A Scandal in Bohemia by Sir Arthur Conan Doyle

 Dear Reader,


   I recently acquired a classic collection of Sherlock Holmes stories, which contains all the stories in the original order they were published in. Well, more or less. (There are a few exceptions much to my chagrin and bewilderment, however. Why couldn’t the compilations just have them in the original chronology? It does not make sense.) Anyway, I’ve read the first two novels, and I was waiting to find a collection that had the stories in the original order – or at least a list of the original chronology (which this edition includes as well) so I felt there would be good sense in buying it. 

    So I bought it. Because clearly I am a creature of good sense if nothing else.

   Anyway, the third story, following A Study in Scarlet and The Sign of Four is A Scandal in Bohemia. It’s quite a short story in itself. In the second novel, amorous Watson had decided to marry Sherlock Holmes’ client at the time, one Miss Mary Morstan. So when this story opens it’s with Watson admitting that he hadn’t seen his friend since his marriage. Which was apparently quite some time ago. Enough time for Watson to have put on seven pounds. 

Basil the Great Mouse Detective

   Why couldn’t you just continue bacheloring it up with with Holmes so that I could be privy to his amusing quirks, too, you annoying doctor?  I really think Sir. ACD should have given the two men’s friendship a little more time to develop before he introduced Miss Morstan to entrance the good doctor away.

   The story opens on one evening when Watson happens to be passing by Baker St and, upon realizing he hasn’t been around that side of town for some time, he decides to drop in on his friend. (See, Watson? See what marriage has reduced your friendship to? Just ‘dropping in’ on Holmes for infrequent visits! In the words of Lady Catherine de Bourgh: “I am most seriously displeased!”)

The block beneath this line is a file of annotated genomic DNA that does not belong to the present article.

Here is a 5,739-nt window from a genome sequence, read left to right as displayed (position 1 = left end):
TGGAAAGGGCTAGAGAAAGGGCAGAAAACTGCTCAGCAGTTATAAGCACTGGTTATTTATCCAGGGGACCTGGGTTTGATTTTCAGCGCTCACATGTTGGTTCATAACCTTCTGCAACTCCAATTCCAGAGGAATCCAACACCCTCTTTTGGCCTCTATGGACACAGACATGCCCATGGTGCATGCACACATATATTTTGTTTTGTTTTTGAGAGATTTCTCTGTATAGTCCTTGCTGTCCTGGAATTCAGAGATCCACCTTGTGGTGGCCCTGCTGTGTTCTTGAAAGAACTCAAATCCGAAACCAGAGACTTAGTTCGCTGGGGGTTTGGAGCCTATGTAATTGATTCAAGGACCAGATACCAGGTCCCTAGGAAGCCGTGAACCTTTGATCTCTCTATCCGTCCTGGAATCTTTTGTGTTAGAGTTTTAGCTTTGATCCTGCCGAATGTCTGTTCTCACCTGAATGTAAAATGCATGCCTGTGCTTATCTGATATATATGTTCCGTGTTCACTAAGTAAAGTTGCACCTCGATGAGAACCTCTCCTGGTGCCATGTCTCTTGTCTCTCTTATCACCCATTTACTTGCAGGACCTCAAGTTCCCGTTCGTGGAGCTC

However, it is clear they they are meant to be bros, because he’s very quickly calling Mrs. Hudson “our landlady” and discussing mysteries as if he hadn’t left at all. On this occasion Sherlock Holmes’s client is a masked nobleman from Bohemia who requires the detective’s assistance in procuring some telling photographs from the “adventuress”, Irene Adler. Holmes agrees to help but only after rendering his client’s disguise unnecessary by calling him “Your Majesty” (as he is, in fact, the King of Bohemia) and throwing in a few sarcastic jibes while he’s at it. 

Hattie Morahan,  Sense & Sensibility 2008

    It’s not much of a mystery, but it is an interesting little story by the end of which Holmes is utterly and thoroughly bested by Irene Adler. And you needn’t worry, I’m not spoiling anything. Those are the opening words of Watson’s recount so I’m not exactly giving away the plot. I did feel, though, that the story should have involved something more. Looking back, Adler doesn’t seem to do enough in order for Holmes to always respectfully refer to her as ‘The Woman’. But I am quite smug with the thought that he does as he apparently used to “make merry over the cleverness of women”. 
And a Holmes who stands corrected, is the best kind. 

   3.5 out of 5 incriminating photographs. 

  Lady Disdain


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